For many, the trip is a sacrifice at a time of worldwide recession. Christian celebrations coincide this year with the Jewish festival of Passover, which has also drawn Jews to the Holy City. Pilgrims of various faiths used the occasion to pray for peace in the Middle East.
The scene has been repeated for two millennia. Christian pilgrims follow the Way of the Cross, the steps said to be the path taken by Jesus on his way from his condemnation and torture to the hill where he was crucified.
On Good Friday, as always, the singing was in Arabic, the language of local Christians.
Thousands came from afar. Pilgrims from West Africa recall the agony of Jesus. At a time of worldwide recession, the trip took some sacrifice.
"I made a sacrifice," Jean Clotaire Tetiali said. "But, listen. There is no price attached to God. I came here for Christ."
Israel's tourism ministry reports a 43-percent surge in the number of Christian pilgrims in the past eight years. On the streets here, some local merchants say they see the contrary - at least on this Easter.
"Business now is quiet this time," shop owner, Hani said. "You can see the streets are empty. There are not so many tourists. I don't know. Maybe it's the situation of the world, or the situation of Israel."
With Christian processions cutting through the Muslim Quarter, Israeli security forces made their presence known, a reminder of the tensions that plague the Holy Land. Many pilgrims say peace is in their prayers.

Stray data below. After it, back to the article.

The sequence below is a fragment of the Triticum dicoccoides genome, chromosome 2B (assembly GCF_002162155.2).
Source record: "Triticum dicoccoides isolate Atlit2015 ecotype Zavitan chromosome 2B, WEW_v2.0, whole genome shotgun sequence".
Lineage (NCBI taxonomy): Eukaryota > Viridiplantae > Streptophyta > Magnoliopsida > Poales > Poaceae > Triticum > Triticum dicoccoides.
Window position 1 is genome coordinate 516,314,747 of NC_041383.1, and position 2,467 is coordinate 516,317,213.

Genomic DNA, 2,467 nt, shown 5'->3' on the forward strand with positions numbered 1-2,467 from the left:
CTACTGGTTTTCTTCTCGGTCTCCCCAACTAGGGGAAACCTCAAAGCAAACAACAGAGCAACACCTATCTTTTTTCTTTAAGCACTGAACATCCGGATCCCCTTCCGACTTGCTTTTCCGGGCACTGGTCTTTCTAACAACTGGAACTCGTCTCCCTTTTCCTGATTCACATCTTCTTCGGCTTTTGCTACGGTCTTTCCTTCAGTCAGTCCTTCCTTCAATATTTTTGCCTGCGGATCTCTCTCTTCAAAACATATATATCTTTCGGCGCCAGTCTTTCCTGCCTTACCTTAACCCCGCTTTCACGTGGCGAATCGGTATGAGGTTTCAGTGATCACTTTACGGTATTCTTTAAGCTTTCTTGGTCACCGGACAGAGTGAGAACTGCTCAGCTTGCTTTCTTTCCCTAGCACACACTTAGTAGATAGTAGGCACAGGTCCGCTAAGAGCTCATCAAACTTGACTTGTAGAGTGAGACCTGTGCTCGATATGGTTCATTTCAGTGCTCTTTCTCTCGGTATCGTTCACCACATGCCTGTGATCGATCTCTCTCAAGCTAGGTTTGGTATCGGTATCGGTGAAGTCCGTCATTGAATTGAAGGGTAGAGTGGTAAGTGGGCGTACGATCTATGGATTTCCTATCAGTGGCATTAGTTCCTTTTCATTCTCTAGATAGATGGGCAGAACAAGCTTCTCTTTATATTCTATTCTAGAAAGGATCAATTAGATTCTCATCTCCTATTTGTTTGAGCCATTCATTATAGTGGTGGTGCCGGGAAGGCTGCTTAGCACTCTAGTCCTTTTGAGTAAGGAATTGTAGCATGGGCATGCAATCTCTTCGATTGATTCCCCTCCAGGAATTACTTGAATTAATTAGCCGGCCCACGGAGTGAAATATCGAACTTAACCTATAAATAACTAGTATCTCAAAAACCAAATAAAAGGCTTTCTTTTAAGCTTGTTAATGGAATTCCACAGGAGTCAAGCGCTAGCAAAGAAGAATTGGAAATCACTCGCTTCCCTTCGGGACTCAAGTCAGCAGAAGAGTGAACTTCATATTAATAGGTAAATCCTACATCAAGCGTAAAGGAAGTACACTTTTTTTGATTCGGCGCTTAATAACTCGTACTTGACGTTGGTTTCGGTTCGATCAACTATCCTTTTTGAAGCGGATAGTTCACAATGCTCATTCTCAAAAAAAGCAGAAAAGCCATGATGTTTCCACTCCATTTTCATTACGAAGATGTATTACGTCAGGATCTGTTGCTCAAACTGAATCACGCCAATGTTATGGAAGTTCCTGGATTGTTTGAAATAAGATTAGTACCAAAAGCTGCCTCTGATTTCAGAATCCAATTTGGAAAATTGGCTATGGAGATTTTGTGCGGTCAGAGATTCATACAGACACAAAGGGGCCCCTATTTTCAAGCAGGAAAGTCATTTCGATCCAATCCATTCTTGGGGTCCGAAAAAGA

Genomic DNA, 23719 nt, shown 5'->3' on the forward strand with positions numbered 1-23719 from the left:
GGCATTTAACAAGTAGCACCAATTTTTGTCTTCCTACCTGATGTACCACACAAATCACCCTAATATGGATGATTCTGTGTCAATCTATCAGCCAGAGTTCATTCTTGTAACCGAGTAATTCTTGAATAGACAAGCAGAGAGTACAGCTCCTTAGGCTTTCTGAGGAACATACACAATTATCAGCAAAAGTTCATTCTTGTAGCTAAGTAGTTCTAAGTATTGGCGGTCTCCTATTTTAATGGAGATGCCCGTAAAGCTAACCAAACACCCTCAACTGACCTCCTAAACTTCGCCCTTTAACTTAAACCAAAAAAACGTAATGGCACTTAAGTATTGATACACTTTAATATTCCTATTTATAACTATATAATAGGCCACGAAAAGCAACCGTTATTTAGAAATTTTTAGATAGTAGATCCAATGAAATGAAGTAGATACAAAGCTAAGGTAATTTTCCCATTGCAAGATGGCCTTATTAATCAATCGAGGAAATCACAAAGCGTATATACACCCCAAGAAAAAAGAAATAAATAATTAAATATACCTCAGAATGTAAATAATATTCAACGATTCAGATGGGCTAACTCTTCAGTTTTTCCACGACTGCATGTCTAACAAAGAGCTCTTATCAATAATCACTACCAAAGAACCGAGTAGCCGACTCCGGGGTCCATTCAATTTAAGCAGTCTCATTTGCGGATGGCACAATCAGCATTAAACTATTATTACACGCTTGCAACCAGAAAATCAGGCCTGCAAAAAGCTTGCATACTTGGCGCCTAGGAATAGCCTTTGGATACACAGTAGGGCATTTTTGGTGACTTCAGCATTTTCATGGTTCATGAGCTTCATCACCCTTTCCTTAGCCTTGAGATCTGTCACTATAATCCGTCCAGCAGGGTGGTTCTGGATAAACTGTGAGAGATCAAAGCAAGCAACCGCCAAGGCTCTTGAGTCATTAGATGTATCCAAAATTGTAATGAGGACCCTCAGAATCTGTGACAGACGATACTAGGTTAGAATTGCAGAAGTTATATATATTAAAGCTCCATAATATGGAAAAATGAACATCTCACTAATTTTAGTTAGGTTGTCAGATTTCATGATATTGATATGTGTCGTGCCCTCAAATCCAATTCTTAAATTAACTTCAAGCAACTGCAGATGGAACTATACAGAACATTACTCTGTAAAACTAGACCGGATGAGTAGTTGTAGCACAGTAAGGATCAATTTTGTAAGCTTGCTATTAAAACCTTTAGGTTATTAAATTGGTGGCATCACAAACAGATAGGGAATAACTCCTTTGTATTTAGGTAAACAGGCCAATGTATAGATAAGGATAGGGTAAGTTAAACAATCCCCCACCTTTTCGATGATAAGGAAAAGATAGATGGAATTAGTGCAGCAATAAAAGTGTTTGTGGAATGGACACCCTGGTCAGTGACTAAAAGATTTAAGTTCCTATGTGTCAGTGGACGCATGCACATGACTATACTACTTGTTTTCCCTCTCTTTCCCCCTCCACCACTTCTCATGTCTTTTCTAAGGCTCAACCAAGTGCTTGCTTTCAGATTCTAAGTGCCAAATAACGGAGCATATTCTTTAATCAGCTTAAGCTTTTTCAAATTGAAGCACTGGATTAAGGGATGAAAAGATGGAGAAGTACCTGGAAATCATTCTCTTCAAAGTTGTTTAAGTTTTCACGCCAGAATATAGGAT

In the Jewish quarter, for Passover, thousands have visited the Western Wall, Judaism's most sacred shrine.
Passover is a time when Jews celebrate freedom, and God's deliverance of the Hebrew people from slavery in Egypt. This man says, as a Jew, he is mindful of the plight of Palestinians and their own yearning for freedom.
"The Palestinians are crying for freedom because they are in distress," Chanoch, a Jewish worshipper commented. "That is why we Jews pray for our freedom, and we also pray that they get their freedom."
Israel closed off much of the West Bank for a week during the Passover holiday, citing terrorist threats. This means the holy city for now remains unreachable for many Palestinians.